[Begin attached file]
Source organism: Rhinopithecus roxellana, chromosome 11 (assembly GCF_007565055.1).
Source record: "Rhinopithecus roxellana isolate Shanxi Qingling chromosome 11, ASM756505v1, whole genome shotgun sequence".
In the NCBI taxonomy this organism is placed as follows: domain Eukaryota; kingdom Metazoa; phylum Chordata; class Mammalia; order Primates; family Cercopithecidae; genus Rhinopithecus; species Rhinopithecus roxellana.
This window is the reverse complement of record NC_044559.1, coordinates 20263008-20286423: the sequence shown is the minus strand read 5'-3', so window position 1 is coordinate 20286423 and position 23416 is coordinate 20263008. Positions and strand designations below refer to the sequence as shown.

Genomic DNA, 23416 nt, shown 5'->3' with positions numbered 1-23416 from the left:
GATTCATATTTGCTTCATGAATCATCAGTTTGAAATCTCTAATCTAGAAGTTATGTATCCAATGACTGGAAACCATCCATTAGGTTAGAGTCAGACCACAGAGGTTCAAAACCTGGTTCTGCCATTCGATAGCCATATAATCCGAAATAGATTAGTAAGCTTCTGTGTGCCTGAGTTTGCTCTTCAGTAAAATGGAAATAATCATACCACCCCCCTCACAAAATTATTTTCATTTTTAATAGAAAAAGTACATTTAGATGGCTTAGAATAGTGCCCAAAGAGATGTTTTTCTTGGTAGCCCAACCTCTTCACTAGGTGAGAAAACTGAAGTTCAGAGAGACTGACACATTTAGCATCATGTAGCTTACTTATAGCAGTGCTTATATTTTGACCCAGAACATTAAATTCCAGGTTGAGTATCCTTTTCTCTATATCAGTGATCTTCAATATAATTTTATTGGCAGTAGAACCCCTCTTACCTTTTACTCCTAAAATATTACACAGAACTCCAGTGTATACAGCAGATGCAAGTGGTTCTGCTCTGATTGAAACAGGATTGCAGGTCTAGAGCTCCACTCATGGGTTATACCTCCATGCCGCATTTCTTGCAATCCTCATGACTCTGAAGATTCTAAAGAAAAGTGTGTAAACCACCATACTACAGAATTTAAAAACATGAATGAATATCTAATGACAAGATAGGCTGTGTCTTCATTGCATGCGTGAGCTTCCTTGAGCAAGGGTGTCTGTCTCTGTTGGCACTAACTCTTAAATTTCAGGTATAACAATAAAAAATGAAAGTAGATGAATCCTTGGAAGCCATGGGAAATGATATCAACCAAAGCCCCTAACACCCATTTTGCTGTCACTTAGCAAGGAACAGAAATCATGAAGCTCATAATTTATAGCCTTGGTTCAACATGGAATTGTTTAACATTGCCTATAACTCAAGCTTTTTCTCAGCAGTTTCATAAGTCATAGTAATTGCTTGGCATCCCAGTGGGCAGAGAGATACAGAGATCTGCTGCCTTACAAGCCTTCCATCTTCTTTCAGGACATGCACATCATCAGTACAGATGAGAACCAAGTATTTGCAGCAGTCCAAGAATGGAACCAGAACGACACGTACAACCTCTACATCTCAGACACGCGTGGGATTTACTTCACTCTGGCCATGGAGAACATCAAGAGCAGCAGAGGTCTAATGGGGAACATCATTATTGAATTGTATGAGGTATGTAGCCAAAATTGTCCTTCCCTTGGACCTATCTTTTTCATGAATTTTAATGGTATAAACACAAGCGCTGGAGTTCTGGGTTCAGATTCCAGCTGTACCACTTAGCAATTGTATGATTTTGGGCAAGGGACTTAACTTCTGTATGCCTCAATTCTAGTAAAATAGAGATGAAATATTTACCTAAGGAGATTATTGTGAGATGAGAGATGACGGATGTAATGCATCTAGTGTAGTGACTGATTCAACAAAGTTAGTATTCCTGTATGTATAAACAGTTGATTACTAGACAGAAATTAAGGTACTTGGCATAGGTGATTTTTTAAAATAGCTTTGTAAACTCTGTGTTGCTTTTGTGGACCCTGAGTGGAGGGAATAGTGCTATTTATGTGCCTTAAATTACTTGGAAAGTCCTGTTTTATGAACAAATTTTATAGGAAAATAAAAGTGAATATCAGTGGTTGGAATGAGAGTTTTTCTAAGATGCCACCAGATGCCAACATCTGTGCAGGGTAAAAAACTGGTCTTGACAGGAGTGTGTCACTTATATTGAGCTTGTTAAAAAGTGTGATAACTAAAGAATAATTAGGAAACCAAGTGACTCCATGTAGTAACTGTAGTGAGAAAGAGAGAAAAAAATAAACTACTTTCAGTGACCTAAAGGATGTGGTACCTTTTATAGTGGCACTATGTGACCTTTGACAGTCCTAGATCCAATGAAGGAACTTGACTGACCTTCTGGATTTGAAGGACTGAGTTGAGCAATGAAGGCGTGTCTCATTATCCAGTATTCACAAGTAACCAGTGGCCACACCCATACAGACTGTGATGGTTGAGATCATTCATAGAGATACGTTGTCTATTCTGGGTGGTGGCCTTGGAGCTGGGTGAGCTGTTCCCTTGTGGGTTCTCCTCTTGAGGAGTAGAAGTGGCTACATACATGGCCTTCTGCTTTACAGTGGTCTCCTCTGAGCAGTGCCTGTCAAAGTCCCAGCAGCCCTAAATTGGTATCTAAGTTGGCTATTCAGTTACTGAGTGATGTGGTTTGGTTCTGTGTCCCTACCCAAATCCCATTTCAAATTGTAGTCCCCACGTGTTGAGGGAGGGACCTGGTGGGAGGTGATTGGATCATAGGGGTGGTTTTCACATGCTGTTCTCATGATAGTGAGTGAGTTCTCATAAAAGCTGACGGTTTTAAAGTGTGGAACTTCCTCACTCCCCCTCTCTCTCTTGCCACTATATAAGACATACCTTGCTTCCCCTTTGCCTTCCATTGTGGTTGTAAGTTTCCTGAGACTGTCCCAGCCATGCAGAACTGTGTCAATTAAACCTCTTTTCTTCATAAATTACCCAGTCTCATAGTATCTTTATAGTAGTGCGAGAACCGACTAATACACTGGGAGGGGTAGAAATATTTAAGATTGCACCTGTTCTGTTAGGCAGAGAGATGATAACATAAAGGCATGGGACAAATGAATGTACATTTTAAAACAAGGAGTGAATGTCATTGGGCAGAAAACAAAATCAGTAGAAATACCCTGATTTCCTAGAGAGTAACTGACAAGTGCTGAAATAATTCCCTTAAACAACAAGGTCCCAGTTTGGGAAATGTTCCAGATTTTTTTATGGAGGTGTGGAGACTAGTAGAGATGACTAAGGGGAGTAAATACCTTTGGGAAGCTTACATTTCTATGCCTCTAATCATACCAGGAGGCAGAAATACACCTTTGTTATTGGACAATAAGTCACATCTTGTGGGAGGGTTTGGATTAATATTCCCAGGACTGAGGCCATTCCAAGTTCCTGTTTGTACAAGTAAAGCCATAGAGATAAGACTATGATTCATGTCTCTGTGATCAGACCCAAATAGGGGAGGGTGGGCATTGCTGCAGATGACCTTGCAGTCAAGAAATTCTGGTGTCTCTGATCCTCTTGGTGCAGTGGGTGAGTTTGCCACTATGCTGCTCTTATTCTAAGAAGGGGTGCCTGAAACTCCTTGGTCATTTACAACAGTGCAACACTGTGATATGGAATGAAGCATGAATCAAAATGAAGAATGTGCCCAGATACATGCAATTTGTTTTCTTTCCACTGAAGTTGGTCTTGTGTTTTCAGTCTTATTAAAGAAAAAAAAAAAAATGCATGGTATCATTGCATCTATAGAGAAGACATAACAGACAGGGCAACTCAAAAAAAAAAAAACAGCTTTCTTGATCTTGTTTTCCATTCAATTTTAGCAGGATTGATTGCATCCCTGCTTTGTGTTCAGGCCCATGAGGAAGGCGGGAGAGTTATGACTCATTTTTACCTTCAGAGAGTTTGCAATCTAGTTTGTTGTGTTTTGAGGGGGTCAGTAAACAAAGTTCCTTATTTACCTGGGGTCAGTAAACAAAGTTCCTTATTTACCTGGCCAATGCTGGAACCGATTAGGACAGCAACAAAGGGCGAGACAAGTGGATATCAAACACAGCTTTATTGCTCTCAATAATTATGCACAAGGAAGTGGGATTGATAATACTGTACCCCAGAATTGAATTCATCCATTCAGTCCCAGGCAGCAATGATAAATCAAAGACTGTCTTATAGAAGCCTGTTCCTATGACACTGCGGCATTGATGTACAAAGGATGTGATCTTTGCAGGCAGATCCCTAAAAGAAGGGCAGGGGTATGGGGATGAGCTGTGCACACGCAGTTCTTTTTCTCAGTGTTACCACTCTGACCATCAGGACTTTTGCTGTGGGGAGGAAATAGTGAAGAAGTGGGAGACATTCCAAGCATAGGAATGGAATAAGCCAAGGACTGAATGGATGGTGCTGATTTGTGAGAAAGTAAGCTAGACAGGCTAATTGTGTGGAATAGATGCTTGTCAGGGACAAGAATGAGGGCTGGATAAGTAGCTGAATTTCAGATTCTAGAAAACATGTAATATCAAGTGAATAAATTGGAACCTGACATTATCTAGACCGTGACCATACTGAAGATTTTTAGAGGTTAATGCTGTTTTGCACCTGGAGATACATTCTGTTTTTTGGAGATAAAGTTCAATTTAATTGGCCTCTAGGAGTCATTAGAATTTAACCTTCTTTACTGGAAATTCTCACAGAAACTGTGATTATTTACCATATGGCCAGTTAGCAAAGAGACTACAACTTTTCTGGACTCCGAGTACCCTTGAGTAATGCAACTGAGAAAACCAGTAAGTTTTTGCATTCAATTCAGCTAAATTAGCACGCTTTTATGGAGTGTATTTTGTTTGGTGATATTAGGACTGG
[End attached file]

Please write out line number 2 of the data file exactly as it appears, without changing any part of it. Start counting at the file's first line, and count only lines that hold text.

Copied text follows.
Source record: "Rhinopithecus roxellana isolate Shanxi Qingling chromosome 11, ASM756505v1, whole genome shotgun sequence".